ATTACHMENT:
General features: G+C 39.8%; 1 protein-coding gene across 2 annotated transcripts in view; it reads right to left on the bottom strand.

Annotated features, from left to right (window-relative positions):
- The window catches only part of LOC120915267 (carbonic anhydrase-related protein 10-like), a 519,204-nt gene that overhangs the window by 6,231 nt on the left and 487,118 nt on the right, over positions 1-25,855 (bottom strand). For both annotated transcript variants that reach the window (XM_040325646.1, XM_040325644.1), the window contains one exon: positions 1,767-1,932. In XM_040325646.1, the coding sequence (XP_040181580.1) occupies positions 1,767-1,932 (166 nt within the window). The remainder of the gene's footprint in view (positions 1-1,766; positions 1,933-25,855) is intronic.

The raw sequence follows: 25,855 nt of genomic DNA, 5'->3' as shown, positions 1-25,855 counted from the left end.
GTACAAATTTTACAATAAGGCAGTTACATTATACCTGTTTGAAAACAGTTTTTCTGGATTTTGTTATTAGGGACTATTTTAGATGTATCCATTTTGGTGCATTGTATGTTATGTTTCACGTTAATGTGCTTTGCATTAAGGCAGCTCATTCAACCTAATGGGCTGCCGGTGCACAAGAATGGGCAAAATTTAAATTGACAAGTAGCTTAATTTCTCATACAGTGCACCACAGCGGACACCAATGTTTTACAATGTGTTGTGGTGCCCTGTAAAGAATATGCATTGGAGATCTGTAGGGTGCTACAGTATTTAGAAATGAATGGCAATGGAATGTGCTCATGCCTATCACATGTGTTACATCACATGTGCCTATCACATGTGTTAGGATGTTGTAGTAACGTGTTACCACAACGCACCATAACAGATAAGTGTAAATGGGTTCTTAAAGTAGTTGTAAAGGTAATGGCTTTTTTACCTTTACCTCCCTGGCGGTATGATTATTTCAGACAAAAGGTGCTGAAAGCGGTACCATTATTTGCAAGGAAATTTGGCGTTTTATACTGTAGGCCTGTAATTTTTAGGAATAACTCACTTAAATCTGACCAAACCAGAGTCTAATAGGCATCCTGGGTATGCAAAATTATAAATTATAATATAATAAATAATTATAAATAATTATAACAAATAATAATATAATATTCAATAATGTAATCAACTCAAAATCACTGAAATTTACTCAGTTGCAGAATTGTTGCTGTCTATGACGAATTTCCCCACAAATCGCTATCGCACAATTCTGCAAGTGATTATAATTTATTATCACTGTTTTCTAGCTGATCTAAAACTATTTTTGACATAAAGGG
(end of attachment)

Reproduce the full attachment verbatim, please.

General features: G+C 39.8%; 1 protein-coding gene across 2 annotated transcripts in view; it reads right to left on the bottom strand.

Annotated features, from left to right (window-relative positions):
- The window catches only part of LOC120915267 (carbonic anhydrase-related protein 10-like), a 519,204-nt gene that overhangs the window by 6,231 nt on the left and 487,118 nt on the right, over positions 1-25,855 (bottom strand). For both annotated transcript variants that reach the window (XM_040325646.1, XM_040325644.1), the window contains one exon: positions 1,767-1,932. In XM_040325646.1, the coding sequence (XP_040181580.1) occupies positions 1,767-1,932 (166 nt within the window). The remainder of the gene's footprint in view (positions 1-1,766; positions 1,933-25,855) is intronic.

The raw sequence follows: 25,855 nt of genomic DNA, 5'->3' as shown, positions 1-25,855 counted from the left end.
GTACAAATTTTACAATAAGGCAGTTACATTATACCTGTTTGAAAACAGTTTTTCTGGATTTTGTTATTAGGGACTATTTTAGATGTATCCATTTTGGTGCATTGTATGTTATGTTTCACGTTAATGTGCTTTGCATTAAGGCAGCTCATTCAACCTAATGGGCTGCCGGTGCACAAGAATGGGCAAAATTTAAATTGACAAGTAGCTTAATTTCTCATACAGTGCACCACAGCGGACACCAATGTTTTACAATGTGTTGTGGTGCCCTGTAAAGAATATGCATTGGAGATCTGTAGGGTGCTACAGTATTTAGAAATGAATGGCAATGGAATGTGCTCATGCCTATCACATGTGTTACATCACATGTGCCTATCACATGTGTTAGGATGTTGTAGTAACGTGTTACCACAACGCACCATAACAGATAAGTGTAAATGGGTTCTTAAAGTAGTTGTAAAGGTAATGGCTTTTTTACCTTTACCTCCCTGGCGGTATGATTATTTCAGACAAAAGGTGCTGAAAGCGGTACCATTATTTGCAAGGAAATTTGGCGTTTTATACTGTAGGCCTGTAATTTTTAGGAATAACTCACTTAAATCTGACCAAACCAGAGTCTAATAGGCATCCTGGGTATGCAAAATTATAAATTATAATATAATAAATAATTATAAATAATTATAACAAATAATAATATAATATTCAATAATGTAATCAACTCAAAATCACTGAAATTTACTCAGTTGCAGAATTGTTGCTGTCTATGACGAATTTCCCCACAAATCGCTATCGCACAATTCTGCAAGTGATTATAATTTATTATCACTGTTTTCTAGCTGATCTAAAACTATTTTTGACATAAAGGG